The following document was found in the Willamette Heritage Center's subject file for the community of Marion, Oregon. Unfortunately, there was no provenance information attached. The author appears to be Margaret Jane Webb Davidson (1882-1971), the daughter of William Webb and Catherine Slyter mentioned in the document and wife of Eli Davidson. The document must have been written before 1971. While some of the information is verifiable (the start date of the Post Office), the other comments should be taken with the understanding of the time and context in which it was written.
History of Marion, Oregon
Compiled by Margaret Davidson
Marion Pickard donated land for the railroad at Marion in 1870 and the railroad was completed to Portland in 1871. The Post Office was established January 9, 1871. In the 80's the store and the P.O. was west of the railroad near the creek. The hotel, sawmill, tannery and livery stable was possibly on the east side of the tracks. There was a grain elevator near the tracks, south of the depot. The farmers from Scio hauled their grain by four horse teams to ship by train from here. The livery stable cared for the teams and the drivers were made comfortable at the Hotel.
Sometime in the 80's a fire destroyed many of the buildings and the Hotel was rebuilt on the west side of the tracks near the creek.
Logging and wood cutting also rail splitting was the main industry. Men cut the timber, hauled the logs to sawmill to cut into lumber to build their houses. Oxen were used for logging rails and they were split and used to fence pastures. Wood was cut and corded along the railroad tracks as trains were operated by steam engines.
The section men were Chinese. They lived in an old shack and did much fighting with knives.
There was a saloon and much drinking was done there. A young man studied to be a telegraph operator and he worked at the depot nights. He was afraid to walk the short distance from the hotel to the depot because the drunk men would raise up along the train and curse him.
About this time families of the Friends denomination moved in and bought land and started fruit nurseries. Sold property for fruitland they held and organized a Friends Church in the old one room school house. They build their church in 1891.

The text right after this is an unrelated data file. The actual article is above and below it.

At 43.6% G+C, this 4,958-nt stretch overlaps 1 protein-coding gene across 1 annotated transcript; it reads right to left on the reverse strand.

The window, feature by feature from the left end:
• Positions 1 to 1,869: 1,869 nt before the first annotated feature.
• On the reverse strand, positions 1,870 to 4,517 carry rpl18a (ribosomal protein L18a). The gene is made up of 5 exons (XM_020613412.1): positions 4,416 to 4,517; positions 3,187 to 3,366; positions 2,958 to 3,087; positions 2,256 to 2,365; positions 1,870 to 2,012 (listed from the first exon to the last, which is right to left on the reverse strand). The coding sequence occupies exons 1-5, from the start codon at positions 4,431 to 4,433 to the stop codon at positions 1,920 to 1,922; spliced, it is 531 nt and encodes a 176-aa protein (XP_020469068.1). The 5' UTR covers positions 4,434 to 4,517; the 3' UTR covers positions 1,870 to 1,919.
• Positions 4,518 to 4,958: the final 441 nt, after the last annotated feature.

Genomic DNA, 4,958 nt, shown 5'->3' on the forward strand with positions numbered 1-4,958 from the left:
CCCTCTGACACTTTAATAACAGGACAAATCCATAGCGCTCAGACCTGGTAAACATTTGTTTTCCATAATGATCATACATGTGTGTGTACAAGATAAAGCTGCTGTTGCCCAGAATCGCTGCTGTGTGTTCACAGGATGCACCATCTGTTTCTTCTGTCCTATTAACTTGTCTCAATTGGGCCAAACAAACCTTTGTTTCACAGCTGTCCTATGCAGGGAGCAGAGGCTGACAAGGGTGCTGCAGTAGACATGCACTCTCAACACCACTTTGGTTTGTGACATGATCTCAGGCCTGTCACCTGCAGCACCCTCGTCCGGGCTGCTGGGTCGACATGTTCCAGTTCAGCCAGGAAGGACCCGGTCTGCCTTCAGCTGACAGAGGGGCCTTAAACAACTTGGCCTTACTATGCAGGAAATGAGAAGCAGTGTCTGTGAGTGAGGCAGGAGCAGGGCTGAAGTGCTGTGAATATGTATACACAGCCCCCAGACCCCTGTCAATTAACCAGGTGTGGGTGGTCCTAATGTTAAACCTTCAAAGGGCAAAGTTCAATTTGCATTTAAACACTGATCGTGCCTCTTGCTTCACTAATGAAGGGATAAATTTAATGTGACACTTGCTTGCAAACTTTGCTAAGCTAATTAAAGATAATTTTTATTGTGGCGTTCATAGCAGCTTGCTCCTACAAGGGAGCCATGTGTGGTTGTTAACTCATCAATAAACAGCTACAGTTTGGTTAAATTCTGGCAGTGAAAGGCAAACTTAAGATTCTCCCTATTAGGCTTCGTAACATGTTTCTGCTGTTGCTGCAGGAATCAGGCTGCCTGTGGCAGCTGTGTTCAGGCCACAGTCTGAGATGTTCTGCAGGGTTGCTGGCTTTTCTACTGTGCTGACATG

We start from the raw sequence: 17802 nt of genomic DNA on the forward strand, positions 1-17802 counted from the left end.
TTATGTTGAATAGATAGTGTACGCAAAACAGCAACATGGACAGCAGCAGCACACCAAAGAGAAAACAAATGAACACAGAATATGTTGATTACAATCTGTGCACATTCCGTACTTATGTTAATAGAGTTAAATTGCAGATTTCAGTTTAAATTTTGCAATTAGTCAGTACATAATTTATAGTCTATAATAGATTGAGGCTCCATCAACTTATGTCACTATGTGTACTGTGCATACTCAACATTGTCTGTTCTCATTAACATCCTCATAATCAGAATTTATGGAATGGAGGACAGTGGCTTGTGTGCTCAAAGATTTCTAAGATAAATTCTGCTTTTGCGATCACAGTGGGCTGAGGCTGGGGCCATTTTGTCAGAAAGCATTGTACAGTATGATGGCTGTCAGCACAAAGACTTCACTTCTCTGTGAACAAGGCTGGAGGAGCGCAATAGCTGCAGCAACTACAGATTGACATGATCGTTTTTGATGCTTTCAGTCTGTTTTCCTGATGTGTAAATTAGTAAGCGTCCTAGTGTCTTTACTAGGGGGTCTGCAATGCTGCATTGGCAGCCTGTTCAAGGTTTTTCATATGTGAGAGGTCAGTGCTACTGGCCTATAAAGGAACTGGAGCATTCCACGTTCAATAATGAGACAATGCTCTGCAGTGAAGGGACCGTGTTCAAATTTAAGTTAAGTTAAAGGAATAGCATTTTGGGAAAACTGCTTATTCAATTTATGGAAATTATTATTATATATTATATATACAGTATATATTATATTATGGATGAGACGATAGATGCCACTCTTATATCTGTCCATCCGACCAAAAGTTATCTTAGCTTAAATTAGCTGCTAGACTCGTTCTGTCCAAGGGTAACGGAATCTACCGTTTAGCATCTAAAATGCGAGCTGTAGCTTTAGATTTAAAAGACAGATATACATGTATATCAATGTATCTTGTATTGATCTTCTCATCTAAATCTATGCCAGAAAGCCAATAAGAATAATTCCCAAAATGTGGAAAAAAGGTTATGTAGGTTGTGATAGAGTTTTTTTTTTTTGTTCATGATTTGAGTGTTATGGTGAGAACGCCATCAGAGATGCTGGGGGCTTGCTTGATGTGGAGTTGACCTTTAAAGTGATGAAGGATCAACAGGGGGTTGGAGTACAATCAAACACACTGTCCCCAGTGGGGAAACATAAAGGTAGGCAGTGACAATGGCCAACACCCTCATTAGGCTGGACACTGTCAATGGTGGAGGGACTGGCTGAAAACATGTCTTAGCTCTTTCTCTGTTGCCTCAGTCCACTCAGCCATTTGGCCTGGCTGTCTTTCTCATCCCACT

The B.F. Hinshaw family came in 1890 form Kansas. The Webbs--William, Catherine, Lon, Minnie, Margaret and Cora came from Ellsworth, Kansas in 1894, Mordecai, Hannah & Eli Davidson came in 1891.
Marion is located 15 miles south of Salem, "our Capital City" and 67 miles south of Portland.
In 1846 when Oliver Pickard crossed the plains in his wagon train, he was accompanied by Billy and Mose Edgar, who settled in this vicinity.
It is believed that there haven't been any Indians in the vicinity for probably one hundred years. The land has been settled by teh whites, and the Indians had moved back into the hills. Old histories tell that the Indians were sickly (no account) tribe even in Jason Lee's time. There is an old Indian grave where Chief Louis of the Multnomah tribe was buried on the Thomas Winn place.
Some fot eh early pioneers that settled around Marion were: Andrew and Howard Hunsaker, Isaac McCully, Jessie Adams, J. M. Johns, Marion Cook, Henry Gulvin, Jessie Parrish, Bill Walls, Dexter Robbins, Chris Harley and the McKinneys.
Mr. McKinney had a sawmill, grist mill, carding mill and a general store. These were located on the land now owned by J. W. Colgan and others. Once during a record 'high water' Mrs. McKinney stayed up in a tree with several of her children and had a hard time keeping them from going to sleep and falling into the water below. The old McKinney brick house built on the prairie is now occupied by their daughter, Mrs. Tracy. Wells built a house which had eight fire places on what is now Harley Libby's place. It burned down several years ago.
Transportation is made easy by paved and oiled roads. With the exesption[sic] of five miles of the Pacific highway all other roads are oiled and paved. (This road will be oiled this summer.)
The Southern Pacific railroad follows the Willamette valley through Marion. At one time the railroad did more business in Marion than any other town in the Willamette valley with the exception of Salem. All of the grain from Stayton, Scio, Lebanon and surrounding vicinities was brought to the three warehouses here. Ovid Pickard, brother of Marion Pickard, remembers having seen one hundred four-horse team wagons standing in line to unload grain here.